Wits team humbled by award for their work in online learning and teaching during Covid-19 pandemic
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Johannesburg - It has been multidisciplinary teamwork and the desire to connect people during a global health crisis that saw a team of Wits University researchers and academics receive a prominent accolade this month.
The Teaching and Learning Centre were the recipients of the Vice Chancellor’s Teaching Award for 2021 for their work in connecting academics and students during the highest levels of the Covid-19 lockdown between March and June last year.
The team consisted of four learning and teaching professionals from the Faculty of Commerce, Law, and Management Teaching and Learning Centre and their work revolved around the team’s efforts to support CLM academics and students to transition to Emergency Remote Teaching and Learning (ERTL).
They are head of Commerce, Law and Management (CLM) at the Teaching and Learning Centre Danie de Klerk, academic director of Digital Learning Dr Greig Krull, project manager of Online Learning Fiona MacAlister and Tshepiso Maleswena, the head of the Road to Success Programme, which is the faculty’s student success and support unit.
While they are humbled by the prize, the team are also grateful that their hard and valuable work has been acknowledged.
“Being recognised in this way is affirming, especially given the challenges of the past 18 months,” De Klerk told the Saturday Star.
“It also exemplifies the social nature of learning and teaching, and how the principle of collaborative and collective approaches that require many people working together, helped ensure that our students were able to continue learning in 2020.”
After just recently receiving this award, the team are already planning how to best use the grant money to advance their work.
“We are quite vocal about taking an equitable approach to teaching and learning, so that is another area that we will be focused on and intent on advancing.”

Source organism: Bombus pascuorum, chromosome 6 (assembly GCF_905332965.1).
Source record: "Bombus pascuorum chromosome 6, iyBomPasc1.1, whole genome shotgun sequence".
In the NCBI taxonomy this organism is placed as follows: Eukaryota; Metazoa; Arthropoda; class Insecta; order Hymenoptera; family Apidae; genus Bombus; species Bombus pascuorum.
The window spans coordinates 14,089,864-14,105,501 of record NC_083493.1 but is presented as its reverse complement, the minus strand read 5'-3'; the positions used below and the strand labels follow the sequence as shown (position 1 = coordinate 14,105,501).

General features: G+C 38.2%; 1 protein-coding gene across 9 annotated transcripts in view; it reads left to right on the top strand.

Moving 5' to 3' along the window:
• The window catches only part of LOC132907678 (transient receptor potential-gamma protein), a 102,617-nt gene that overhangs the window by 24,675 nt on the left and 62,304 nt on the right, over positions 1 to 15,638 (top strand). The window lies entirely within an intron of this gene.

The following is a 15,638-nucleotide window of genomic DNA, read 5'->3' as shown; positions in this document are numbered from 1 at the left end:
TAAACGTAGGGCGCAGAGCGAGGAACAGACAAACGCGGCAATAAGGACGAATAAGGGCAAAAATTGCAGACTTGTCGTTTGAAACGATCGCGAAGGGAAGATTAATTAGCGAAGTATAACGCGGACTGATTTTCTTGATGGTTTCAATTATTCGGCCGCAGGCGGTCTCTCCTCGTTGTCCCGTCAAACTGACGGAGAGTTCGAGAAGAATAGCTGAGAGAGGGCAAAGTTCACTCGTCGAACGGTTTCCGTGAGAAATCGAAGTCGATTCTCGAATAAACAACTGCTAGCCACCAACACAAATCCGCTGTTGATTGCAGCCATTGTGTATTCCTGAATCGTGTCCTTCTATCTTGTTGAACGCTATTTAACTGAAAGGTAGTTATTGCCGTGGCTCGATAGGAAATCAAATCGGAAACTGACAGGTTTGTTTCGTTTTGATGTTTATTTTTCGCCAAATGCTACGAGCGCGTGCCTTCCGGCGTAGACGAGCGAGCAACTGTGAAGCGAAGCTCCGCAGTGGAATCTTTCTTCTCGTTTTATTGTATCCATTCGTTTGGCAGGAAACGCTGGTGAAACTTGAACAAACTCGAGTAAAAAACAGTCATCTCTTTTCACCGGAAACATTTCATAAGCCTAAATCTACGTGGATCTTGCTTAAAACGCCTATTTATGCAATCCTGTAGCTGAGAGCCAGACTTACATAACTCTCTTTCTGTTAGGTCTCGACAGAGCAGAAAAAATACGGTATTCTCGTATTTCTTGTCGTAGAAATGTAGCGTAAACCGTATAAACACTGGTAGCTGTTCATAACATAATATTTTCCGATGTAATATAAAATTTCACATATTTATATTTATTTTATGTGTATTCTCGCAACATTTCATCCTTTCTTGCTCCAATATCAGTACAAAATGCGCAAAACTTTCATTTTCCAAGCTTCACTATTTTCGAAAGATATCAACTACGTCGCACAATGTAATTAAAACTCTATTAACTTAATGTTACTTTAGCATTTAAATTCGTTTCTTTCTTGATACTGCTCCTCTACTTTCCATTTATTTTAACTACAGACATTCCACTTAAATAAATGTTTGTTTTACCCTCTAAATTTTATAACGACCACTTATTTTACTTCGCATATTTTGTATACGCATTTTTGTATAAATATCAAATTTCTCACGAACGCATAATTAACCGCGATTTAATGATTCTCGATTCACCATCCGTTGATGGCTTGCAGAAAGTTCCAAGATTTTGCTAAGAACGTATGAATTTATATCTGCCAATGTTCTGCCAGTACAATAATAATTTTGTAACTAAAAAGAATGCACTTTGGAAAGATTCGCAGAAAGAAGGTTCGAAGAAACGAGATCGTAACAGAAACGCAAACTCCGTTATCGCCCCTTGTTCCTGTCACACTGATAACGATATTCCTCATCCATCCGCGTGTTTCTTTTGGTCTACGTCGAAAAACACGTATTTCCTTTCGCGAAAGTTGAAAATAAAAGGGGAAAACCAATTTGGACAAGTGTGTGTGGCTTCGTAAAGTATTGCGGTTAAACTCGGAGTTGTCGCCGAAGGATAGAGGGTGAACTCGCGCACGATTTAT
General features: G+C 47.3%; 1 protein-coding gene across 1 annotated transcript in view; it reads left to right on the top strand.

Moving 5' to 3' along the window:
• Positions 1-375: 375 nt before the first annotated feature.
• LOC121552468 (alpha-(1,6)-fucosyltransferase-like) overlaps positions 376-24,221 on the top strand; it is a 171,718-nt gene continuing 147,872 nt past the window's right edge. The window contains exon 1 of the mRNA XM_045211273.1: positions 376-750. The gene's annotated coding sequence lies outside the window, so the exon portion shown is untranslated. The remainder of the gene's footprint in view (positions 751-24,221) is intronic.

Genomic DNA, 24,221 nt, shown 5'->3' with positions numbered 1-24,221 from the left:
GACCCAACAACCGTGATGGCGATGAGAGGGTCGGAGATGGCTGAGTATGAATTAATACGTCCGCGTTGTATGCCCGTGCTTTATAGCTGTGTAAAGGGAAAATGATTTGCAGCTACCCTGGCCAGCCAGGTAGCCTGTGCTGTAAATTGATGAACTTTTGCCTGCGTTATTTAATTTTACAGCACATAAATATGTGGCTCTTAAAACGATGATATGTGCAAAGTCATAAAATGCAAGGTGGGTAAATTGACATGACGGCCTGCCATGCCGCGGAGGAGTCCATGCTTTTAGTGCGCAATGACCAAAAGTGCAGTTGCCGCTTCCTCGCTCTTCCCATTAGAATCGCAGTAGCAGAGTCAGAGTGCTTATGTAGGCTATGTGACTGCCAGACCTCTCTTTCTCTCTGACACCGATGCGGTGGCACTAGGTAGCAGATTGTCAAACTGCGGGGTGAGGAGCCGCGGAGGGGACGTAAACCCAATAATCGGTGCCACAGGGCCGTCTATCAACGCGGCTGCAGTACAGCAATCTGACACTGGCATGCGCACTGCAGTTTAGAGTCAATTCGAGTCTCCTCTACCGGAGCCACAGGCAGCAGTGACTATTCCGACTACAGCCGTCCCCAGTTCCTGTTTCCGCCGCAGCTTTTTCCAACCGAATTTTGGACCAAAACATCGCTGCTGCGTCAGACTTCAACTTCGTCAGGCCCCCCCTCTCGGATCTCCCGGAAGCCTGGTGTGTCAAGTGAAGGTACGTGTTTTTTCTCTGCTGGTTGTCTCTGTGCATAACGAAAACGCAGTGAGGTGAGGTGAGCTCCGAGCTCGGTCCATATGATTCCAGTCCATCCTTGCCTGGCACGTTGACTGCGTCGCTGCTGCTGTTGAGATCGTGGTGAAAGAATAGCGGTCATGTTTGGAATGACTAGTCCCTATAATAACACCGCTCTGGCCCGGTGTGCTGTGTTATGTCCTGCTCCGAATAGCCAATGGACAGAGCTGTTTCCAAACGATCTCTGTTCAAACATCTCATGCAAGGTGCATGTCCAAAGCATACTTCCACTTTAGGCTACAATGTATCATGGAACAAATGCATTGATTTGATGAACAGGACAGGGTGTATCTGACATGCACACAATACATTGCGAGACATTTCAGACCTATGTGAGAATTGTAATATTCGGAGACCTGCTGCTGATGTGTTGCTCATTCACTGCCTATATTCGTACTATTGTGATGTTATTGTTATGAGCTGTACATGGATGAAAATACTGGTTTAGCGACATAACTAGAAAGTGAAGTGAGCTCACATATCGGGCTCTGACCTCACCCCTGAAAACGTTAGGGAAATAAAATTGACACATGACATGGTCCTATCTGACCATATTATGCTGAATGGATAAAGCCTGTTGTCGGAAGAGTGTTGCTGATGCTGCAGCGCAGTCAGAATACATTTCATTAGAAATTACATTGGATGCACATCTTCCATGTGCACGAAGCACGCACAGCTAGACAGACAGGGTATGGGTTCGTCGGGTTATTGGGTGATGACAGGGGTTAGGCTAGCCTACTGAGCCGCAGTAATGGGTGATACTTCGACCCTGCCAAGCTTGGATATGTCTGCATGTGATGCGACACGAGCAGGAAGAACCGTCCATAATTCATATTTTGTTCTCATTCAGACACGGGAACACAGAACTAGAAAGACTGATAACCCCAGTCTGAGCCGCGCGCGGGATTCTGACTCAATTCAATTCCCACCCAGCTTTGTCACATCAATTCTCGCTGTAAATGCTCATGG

But De Klerk insisted that their award-winning online teaching and learning system was a collaborative effort which included assistance and input from lecturers, administrative staff and support staff.
He also credited divine fate and timing to the reception of their initiatives.
“The establishment of the CLM T&L Centre and subsequent appointment of Dr Greig Krull and Fiona MacAlister who formed the CLM Online Learning and Teaching unit (COLT) just before the nationally mandated lockdown in March 2020, meant that all academics looked to them for assistance and support in the rapid shift to Emergency Remote Teaching and Learning.”
He explained that Krull and MacAlister already had years of experience working in the online learning and teaching space previously and that they adopted several approaches in order to put the award-winning system in place.
“This includes daily and weekly lunchtime webinars, having a centralised support site in the university Learning Management System (LMS) that shares information, adapting or creating new resources as they themselves learned more, and being available on email, WhatsApp and Microsoft Teams to be able to support staff where needed.”
But De Klerk said that despite their previous work in the online sphere, they had never previously worked on a project of this magnitude.
“Never before did we have to develop strategies rapidly to assist staff and students, while the world was figuratively (and in some instances literally) on fire.
“There were no examples or guidelines for responding to teaching and learning challenges experienced by academics and students during a global crisis and we were obviously unable to meet in person, so we had to come up with ways to work together and collaborate virtually.”
Despite these unique and novel at the time challenges, the head of Wits CLM Teaching and Learning Centre said that the “team dynamic flowed marvellously”.